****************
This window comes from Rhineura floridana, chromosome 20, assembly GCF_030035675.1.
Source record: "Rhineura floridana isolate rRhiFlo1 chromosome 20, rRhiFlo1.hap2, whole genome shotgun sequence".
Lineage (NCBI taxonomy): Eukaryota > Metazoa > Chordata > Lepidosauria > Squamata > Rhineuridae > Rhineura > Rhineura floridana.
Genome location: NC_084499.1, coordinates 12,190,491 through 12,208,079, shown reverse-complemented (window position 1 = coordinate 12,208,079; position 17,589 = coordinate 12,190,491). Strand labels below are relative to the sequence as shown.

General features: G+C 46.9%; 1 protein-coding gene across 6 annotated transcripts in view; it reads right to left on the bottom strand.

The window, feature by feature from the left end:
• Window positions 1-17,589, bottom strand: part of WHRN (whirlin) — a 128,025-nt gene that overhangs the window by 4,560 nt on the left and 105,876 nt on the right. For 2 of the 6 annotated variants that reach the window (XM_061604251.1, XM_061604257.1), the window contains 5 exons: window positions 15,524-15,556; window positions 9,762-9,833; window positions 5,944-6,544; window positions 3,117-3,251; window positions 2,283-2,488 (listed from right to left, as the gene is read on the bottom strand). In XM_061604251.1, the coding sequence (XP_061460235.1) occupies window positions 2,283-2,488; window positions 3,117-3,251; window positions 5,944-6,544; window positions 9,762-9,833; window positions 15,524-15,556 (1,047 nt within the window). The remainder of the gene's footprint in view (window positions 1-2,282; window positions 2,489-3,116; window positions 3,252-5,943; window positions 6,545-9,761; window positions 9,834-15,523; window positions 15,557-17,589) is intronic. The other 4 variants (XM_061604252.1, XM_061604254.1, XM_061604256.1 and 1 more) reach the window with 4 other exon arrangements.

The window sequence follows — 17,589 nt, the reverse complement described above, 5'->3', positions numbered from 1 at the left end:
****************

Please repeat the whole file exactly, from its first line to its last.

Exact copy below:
This window comes from Rhineura floridana, chromosome 20, assembly GCF_030035675.1.
Source record: "Rhineura floridana isolate rRhiFlo1 chromosome 20, rRhiFlo1.hap2, whole genome shotgun sequence".
Lineage (NCBI taxonomy): Eukaryota > Metazoa > Chordata > Lepidosauria > Squamata > Rhineuridae > Rhineura > Rhineura floridana.
Genome location: NC_084499.1, coordinates 12,190,491 through 12,208,079, shown reverse-complemented (window position 1 = coordinate 12,208,079; position 17,589 = coordinate 12,190,491). Strand labels below are relative to the sequence as shown.

General features: G+C 46.9%; 1 protein-coding gene across 6 annotated transcripts in view; it reads right to left on the bottom strand.

The window, feature by feature from the left end:
• Window positions 1-17,589, bottom strand: part of WHRN (whirlin) — a 128,025-nt gene that overhangs the window by 4,560 nt on the left and 105,876 nt on the right. For 2 of the 6 annotated variants that reach the window (XM_061604251.1, XM_061604257.1), the window contains 5 exons: window positions 15,524-15,556; window positions 9,762-9,833; window positions 5,944-6,544; window positions 3,117-3,251; window positions 2,283-2,488 (listed from right to left, as the gene is read on the bottom strand). In XM_061604251.1, the coding sequence (XP_061460235.1) occupies window positions 2,283-2,488; window positions 3,117-3,251; window positions 5,944-6,544; window positions 9,762-9,833; window positions 15,524-15,556 (1,047 nt within the window). The remainder of the gene's footprint in view (window positions 1-2,282; window positions 2,489-3,116; window positions 3,252-5,943; window positions 6,545-9,761; window positions 9,834-15,523; window positions 15,557-17,589) is intronic. The other 4 variants (XM_061604252.1, XM_061604254.1, XM_061604256.1 and 1 more) reach the window with 4 other exon arrangements.

The window sequence follows — 17,589 nt, the reverse complement described above, 5'->3', positions numbered from 1 at the left end: